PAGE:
In India, dangerous sociopathic cult leader Kajerste (Mark Buntzman, who also produced) is keeping busy performing ritualistic mutilations and "public defloration ceremonies." He's such a bad dude that he's wanted for crimes committed in at least three different countries. Authorities from different parts of the world gather together at a conference to discuss this new threat. The top secret group is called Interzod and one of its highest ranking members is professor and scientist Alexei Abernal (Bob Byrd), who's been blending technological advances with astrology. He informs the panel "We are now able to use computers to accurately determine an individual's zodiacal potential for response to environmental situations and stimuli." Say what? Make sure to keep that phrase on the tip of your tongue, because it will spill from your mouth frequently as you're slogging your way through this highly confusing film. From what I gathered, Alexei's research has determined that one's birthday and thus their astrological sign can determine one's "zodiacal potentional;" whether they are destined to live just a normal life, destined for greatness or destined to commit atrocities. Of course, Kajerste has scored extremely high on the evil scale - he's up there with Hitler - and must be stopped.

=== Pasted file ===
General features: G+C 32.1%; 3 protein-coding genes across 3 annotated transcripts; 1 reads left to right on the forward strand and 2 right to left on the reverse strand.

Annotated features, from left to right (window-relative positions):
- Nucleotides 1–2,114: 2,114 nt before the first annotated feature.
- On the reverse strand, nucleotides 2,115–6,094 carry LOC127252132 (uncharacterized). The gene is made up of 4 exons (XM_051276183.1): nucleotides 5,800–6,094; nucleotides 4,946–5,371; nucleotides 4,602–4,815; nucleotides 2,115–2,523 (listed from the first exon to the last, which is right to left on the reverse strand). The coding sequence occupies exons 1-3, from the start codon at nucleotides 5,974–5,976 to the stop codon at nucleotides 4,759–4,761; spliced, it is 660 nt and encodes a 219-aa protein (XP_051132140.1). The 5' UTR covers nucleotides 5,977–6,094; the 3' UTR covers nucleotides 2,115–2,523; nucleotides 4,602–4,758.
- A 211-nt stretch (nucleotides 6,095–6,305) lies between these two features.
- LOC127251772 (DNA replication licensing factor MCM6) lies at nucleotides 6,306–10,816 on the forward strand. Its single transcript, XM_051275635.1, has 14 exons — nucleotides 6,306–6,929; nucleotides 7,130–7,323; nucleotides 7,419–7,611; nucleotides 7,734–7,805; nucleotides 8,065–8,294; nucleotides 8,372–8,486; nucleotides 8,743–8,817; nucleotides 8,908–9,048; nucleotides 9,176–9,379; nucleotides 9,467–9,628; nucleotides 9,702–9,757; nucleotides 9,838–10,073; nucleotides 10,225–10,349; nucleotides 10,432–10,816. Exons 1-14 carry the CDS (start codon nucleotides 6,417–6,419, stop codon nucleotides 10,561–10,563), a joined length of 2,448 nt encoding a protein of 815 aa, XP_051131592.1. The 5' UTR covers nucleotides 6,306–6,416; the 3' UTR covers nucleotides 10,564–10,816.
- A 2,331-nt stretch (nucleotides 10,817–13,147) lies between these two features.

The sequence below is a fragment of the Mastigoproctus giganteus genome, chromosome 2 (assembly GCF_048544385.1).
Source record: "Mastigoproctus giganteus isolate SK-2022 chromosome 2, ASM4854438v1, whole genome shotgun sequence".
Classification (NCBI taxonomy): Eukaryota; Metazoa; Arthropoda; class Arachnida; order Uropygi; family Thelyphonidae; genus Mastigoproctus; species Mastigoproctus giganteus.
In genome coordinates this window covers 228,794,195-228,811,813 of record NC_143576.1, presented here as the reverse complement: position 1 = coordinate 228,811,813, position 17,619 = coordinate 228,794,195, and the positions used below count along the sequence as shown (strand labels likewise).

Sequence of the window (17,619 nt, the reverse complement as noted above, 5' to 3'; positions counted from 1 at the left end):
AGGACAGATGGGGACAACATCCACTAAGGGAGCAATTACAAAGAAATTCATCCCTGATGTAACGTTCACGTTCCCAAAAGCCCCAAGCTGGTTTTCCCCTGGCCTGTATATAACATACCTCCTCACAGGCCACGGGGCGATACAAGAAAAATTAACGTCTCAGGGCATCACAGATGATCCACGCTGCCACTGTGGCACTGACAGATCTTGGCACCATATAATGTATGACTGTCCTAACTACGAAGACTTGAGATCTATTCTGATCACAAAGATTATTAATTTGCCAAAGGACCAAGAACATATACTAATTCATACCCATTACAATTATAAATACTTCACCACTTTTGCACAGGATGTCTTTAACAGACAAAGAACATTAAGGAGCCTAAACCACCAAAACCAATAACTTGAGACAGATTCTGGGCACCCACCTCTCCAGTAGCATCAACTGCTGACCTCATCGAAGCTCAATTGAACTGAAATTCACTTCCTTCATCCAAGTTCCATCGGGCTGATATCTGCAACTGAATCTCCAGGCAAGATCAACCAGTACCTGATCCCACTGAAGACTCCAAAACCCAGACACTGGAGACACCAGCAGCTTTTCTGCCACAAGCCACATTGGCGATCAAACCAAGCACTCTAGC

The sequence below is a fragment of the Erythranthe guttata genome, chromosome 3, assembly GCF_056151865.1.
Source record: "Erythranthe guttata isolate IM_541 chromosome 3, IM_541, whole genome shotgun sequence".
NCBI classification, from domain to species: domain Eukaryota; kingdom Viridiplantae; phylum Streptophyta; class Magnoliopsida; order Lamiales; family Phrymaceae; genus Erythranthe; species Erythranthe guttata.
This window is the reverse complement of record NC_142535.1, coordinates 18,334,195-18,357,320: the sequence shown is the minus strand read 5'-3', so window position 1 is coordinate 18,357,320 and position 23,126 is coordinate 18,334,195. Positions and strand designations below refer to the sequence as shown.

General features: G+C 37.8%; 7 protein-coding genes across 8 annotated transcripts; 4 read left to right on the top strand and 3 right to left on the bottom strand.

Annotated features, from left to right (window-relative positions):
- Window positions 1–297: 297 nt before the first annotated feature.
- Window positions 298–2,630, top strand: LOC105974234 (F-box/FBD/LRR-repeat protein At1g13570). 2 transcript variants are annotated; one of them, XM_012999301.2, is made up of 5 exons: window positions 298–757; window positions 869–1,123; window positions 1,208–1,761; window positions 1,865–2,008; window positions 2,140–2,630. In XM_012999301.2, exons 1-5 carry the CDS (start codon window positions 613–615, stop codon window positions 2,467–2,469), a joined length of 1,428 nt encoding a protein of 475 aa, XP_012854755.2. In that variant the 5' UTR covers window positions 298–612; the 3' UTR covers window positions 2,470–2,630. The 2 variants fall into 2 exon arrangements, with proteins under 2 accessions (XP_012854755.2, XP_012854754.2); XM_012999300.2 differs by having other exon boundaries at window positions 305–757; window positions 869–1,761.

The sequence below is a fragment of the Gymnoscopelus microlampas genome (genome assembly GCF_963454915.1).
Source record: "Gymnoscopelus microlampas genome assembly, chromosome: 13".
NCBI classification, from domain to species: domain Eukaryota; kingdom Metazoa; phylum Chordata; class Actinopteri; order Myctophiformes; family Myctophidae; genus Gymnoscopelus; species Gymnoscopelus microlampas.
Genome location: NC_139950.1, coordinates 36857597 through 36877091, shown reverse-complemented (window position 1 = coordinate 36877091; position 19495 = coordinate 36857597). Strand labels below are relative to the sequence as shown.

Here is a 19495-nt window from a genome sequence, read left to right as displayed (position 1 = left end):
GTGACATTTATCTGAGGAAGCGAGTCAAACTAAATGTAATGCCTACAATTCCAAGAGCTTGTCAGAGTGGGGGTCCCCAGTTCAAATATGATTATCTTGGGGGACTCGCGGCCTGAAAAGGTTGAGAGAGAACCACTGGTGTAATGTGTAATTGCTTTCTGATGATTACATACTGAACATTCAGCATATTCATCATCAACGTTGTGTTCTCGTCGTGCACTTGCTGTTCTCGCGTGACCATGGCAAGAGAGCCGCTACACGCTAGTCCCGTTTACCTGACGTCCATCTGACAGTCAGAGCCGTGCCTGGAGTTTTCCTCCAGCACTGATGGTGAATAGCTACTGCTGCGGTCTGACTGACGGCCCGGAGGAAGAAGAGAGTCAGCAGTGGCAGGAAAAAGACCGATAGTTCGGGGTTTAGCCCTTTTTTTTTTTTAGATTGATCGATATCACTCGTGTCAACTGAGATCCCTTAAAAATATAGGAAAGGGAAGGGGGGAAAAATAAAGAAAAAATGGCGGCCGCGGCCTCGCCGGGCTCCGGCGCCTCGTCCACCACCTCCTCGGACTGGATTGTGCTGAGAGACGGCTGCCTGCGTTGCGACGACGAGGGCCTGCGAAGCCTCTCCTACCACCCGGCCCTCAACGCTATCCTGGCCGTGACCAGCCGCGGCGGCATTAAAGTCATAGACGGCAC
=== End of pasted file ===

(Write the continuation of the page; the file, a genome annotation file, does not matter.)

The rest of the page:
So it's 10 minutes into the film and we've already been to five different cities in three different countries. Make that four different countries: We're now off to London, England. Alexei arrives at Heathrow Airport, runs across young Congressman Joe Harwell (Al Narcisse) and decides to give him a lift on his private jet. He asks the Congressman if he wants to join his organization. Meanwhile, Alexei's very naive new wife Kate (Monica Tidwell) goes to New York City to see spiritual advisor Mother Bogarde. Sensing she is possessed by evil and that evil is forcing her to be dishonest, the psychic has her remove her clothes and change into a robe to "strip away your pretenses." When Kate returns home to Maryland, she talks this over with her husband. For some strange reason, Kate doesn't seem to know her own birthday or has changed it because Alexei told her to. He also keeps security close at hand to watch over her, seldom introduces her to his friends and lies to her about what he does for a living. Even stranger, Alexei has never had sex with his wife and they've been married for five months. Kate is frustrated and confused. Alexei takes her to Arlington, Virginia to visit an old archeologist who is trying to use ancient documents to uncover the Virgin Mary's birthdate (?).